Orchestras and Rock- Will It Blend?

"Not Exactly What I Mean, But Appropriate Nonetheless"

Usually, I am a proponent of the idea of adding an orchestra into a rock song when the time is right. It can make a song sound very filmic in a good way, it adds atmosphere and a great feel of the epic. Metal and orchestras always go well together, but then, I’ve always had the theory that metal is the closest popular genre to classical (but that’s a whole other article). Take Dimmu Borgir for example.

Sounds just like something out of Lord Of The Rings in the background doesn’t it? Imagine that song without the orchestra, it would sound a lot blander. To change direction slightly, bands such as Aerosmith can use orchestras brilliantly too. Though, with them, rather than sounding like film sountracks, their songs end up getting chosen as theme songs when they use orchestras (I’m looking at you “I Don’t Want To Miss A Thing”), but that may be just because they are a bigger and more radio friendly band than Dimmu Borgir.

I’m giving the impression that you need a really thickly produced song already to make an orchestra fit in, but you really don’t. Many a heartfelt acoustic song has moved its way into the category of heartwrenching with the addition of a swelling string section over the top. The classic example of this would be Green Day’s classic “Good Riddance (Time Of Your Life)”, but here’s a unique version of The Beatles “While My Guitar Gently Weeps” from the Love show too, just to show you how strings can be used brilliantly.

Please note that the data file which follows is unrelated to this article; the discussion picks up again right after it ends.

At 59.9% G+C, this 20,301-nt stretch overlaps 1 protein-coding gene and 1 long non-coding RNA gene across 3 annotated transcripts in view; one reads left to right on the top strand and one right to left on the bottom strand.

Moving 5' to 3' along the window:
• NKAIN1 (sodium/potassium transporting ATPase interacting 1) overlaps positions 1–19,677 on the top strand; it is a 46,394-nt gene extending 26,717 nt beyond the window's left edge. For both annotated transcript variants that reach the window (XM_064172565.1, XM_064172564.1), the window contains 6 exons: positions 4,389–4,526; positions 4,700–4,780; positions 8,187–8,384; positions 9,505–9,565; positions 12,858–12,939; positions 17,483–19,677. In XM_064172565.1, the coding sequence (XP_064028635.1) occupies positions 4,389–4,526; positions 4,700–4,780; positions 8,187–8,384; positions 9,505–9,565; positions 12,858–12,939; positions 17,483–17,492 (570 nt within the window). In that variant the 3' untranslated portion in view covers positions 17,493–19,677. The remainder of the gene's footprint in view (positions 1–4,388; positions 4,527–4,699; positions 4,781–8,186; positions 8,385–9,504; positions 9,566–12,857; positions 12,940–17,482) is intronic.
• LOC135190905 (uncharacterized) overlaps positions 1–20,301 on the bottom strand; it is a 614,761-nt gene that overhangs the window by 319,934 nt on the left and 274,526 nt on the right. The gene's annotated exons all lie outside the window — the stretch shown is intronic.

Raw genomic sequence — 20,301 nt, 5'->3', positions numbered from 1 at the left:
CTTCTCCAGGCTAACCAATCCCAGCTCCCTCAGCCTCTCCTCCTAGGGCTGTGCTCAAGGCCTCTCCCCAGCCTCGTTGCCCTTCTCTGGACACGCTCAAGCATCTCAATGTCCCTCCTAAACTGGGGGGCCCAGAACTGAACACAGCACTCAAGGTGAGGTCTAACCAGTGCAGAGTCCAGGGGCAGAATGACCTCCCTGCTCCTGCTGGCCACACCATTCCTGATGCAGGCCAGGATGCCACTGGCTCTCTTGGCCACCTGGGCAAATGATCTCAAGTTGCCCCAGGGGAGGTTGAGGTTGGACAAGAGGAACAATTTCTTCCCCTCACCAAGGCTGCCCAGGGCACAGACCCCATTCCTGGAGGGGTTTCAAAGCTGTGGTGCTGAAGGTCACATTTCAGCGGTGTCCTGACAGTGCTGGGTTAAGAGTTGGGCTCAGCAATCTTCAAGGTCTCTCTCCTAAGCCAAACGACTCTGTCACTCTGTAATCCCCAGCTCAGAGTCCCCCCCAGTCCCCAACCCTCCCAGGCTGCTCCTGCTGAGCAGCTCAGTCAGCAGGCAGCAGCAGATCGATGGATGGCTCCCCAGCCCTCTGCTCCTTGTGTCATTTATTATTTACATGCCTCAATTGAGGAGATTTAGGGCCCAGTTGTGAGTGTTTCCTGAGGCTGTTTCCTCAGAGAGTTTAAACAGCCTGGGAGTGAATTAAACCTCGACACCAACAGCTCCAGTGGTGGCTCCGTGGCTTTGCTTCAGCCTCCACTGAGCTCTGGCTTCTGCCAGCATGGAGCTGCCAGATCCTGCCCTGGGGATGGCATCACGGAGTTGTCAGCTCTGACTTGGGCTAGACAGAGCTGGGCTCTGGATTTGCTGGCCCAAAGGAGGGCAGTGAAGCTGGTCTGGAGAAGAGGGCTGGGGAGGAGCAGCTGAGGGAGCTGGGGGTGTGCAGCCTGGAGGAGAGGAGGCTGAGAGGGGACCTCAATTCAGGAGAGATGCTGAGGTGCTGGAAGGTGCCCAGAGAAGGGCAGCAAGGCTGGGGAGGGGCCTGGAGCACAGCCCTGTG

A little note on The Beatles here; they are the only popular band I can think of who have made popular rock songs with only an orchestra for backing. I think that’s an achievement not as much for the band, but for the arrangements of George Martin, in his ability to get hit songs for The Beatles without them using their own instruments for a single note. This loops round nicely to the beginning actually, as I had always thought that “Eleanor Rigby” would make a great metal song, but I am yet to hear someone pull it off successfully. Oh well, here’s “She’s Leaving Home” just for argument’s sake too.